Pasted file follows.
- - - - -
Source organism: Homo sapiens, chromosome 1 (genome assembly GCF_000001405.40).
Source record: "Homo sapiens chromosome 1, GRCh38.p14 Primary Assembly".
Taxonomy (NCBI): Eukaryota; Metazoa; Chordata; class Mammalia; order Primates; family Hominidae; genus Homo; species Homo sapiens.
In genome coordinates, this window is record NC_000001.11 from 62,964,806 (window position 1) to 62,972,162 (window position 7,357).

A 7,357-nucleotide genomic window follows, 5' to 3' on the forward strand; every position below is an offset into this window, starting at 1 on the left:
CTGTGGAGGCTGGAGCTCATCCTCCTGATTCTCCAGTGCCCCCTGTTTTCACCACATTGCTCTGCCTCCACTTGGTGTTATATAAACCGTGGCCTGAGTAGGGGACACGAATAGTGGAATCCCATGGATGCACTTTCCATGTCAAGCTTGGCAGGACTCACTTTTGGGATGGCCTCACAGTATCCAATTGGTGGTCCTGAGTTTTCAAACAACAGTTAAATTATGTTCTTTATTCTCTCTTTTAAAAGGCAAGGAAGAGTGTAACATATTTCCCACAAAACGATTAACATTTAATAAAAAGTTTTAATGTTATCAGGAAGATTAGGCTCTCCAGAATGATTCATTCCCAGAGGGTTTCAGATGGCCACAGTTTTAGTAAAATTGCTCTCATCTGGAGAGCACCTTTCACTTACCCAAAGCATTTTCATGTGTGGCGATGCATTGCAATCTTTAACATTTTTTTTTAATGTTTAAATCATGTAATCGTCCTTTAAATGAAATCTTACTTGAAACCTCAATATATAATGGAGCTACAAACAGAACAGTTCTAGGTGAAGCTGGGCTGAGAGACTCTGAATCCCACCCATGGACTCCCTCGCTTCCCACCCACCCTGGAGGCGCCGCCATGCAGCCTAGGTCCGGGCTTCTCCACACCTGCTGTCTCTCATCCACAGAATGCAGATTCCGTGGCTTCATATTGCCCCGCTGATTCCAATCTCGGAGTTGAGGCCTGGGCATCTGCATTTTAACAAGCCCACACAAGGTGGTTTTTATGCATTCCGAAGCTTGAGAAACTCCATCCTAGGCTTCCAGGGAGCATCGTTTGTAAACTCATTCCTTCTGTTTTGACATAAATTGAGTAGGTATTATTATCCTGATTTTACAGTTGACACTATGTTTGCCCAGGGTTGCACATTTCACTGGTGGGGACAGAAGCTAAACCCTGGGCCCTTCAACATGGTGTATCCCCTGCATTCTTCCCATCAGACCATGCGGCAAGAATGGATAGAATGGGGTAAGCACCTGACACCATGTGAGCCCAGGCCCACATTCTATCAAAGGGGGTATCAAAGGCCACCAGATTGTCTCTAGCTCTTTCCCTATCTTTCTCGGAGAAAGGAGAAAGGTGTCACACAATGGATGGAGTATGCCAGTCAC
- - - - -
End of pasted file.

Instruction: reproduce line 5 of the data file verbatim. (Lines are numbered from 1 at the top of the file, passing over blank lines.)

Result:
A 7,357-nucleotide genomic window follows, 5' to 3' on the forward strand; every position below is an offset into this window, starting at 1 on the left: